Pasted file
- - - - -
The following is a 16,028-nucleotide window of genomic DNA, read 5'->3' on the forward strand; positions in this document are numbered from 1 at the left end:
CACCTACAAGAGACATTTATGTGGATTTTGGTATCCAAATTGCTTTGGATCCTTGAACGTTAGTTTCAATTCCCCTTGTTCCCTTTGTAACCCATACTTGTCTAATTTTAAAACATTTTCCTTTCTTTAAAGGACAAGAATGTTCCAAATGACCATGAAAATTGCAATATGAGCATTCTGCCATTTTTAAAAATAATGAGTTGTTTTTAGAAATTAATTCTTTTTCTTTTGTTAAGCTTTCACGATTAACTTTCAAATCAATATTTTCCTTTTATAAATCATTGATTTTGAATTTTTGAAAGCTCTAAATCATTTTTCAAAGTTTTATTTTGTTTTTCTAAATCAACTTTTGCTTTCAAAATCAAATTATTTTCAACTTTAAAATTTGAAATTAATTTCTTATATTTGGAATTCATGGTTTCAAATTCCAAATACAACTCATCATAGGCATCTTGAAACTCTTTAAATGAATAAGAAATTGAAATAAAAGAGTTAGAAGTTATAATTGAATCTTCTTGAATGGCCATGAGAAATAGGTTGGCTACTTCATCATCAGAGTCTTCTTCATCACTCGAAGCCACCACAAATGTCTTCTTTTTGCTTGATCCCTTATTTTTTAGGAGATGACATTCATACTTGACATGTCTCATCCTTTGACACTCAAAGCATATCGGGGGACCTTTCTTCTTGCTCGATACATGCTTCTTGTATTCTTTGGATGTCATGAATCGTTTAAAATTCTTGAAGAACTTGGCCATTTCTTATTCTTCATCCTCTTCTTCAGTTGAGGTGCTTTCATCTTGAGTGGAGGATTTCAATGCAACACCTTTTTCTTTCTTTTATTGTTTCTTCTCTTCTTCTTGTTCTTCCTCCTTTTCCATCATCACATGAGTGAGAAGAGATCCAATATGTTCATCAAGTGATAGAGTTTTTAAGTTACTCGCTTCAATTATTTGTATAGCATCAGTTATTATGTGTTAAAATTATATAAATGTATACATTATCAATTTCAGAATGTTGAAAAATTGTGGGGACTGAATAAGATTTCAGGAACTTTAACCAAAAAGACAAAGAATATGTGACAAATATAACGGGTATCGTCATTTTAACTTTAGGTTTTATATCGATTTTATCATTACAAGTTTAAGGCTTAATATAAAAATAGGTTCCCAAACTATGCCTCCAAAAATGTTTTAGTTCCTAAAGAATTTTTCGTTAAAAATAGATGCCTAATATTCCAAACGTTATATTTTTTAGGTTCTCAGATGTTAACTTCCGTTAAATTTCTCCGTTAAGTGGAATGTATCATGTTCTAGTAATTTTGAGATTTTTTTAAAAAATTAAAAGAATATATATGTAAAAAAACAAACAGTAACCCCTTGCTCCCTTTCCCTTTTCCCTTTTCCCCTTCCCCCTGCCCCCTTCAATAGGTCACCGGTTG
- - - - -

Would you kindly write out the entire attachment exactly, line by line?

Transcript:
The following is a 16,028-nucleotide window of genomic DNA, read 5'->3' on the forward strand; positions in this document are numbered from 1 at the left end:
CACCTACAAGAGACATTTATGTGGATTTTGGTATCCAAATTGCTTTGGATCCTTGAACGTTAGTTTCAATTCCCCTTGTTCCCTTTGTAACCCATACTTGTCTAATTTTAAAACATTTTCCTTTCTTTAAAGGACAAGAATGTTCCAAATGACCATGAAAATTGCAATATGAGCATTCTGCCATTTTTAAAAATAATGAGTTGTTTTTAGAAATTAATTCTTTTTCTTTTGTTAAGCTTTCACGATTAACTTTCAAATCAATATTTTCCTTTTATAAATCATTGATTTTGAATTTTTGAAAGCTCTAAATCATTTTTCAAAGTTTTATTTTGTTTTTCTAAATCAACTTTTGCTTTCAAAATCAAATTATTTTCAACTTTAAAATTTGAAATTAATTTCTTATATTTGGAATTCATGGTTTCAAATTCCAAATACAACTCATCATAGGCATCTTGAAACTCTTTAAATGAATAAGAAATTGAAATAAAAGAGTTAGAAGTTATAATTGAATCTTCTTGAATGGCCATGAGAAATAGGTTGGCTACTTCATCATCAGAGTCTTCTTCATCACTCGAAGCCACCACAAATGTCTTCTTTTTGCTTGATCCCTTATTTTTTAGGAGATGACATTCATACTTGACATGTCTCATCCTTTGACACTCAAAGCATATCGGGGGACCTTTCTTCTTGCTCGATACATGCTTCTTGTATTCTTTGGATGTCATGAATCGTTTAAAATTCTTGAAGAACTTGGCCATTTCTTATTCTTCATCCTCTTCTTCAGTTGAGGTGCTTTCATCTTGAGTGGAGGATTTCAATGCAACACCTTTTTCTTTCTTTTATTGTTTCTTCTCTTCTTCTTGTTCTTCCTCCTTTTCCATCATCACATGAGTGAGAAGAGATCCAATATGTTCATCAAGTGATAGAGTTTTTAAGTTACTCGCTTCAATTATTTGTATAGCATCAGTTATTATGTGTTAAAATTATATAAATGTATACATTATCAATTTCAGAATGTTGAAAAATTGTGGGGACTGAATAAGATTTCAGGAACTTTAACCAAAAAGACAAAGAATATGTGACAAATATAACGGGTATCGTCATTTTAACTTTAGGTTTTATATCGATTTTATCATTACAAGTTTAAGGCTTAATATAAAAATAGGTTCCCAAACTATGCCTCCAAAAATGTTTTAGTTCCTAAAGAATTTTTCGTTAAAAATAGATGCCTAATATTCCAAACGTTATATTTTTTAGGTTCTCAGATGTTAACTTCCGTTAAATTTCTCCGTTAAGTGGAATGTATCATGTTCTAGTAATTTTGAGATTTTTTTAAAAAATTAAAAGAATATATATGTAAAAAAACAAACAGTAACCCCTTGCTCCCTTTCCCTTTTCCCTTTTCCCCTTCCCCCTGCCCCCTTCAATAGGTCACCGGTTG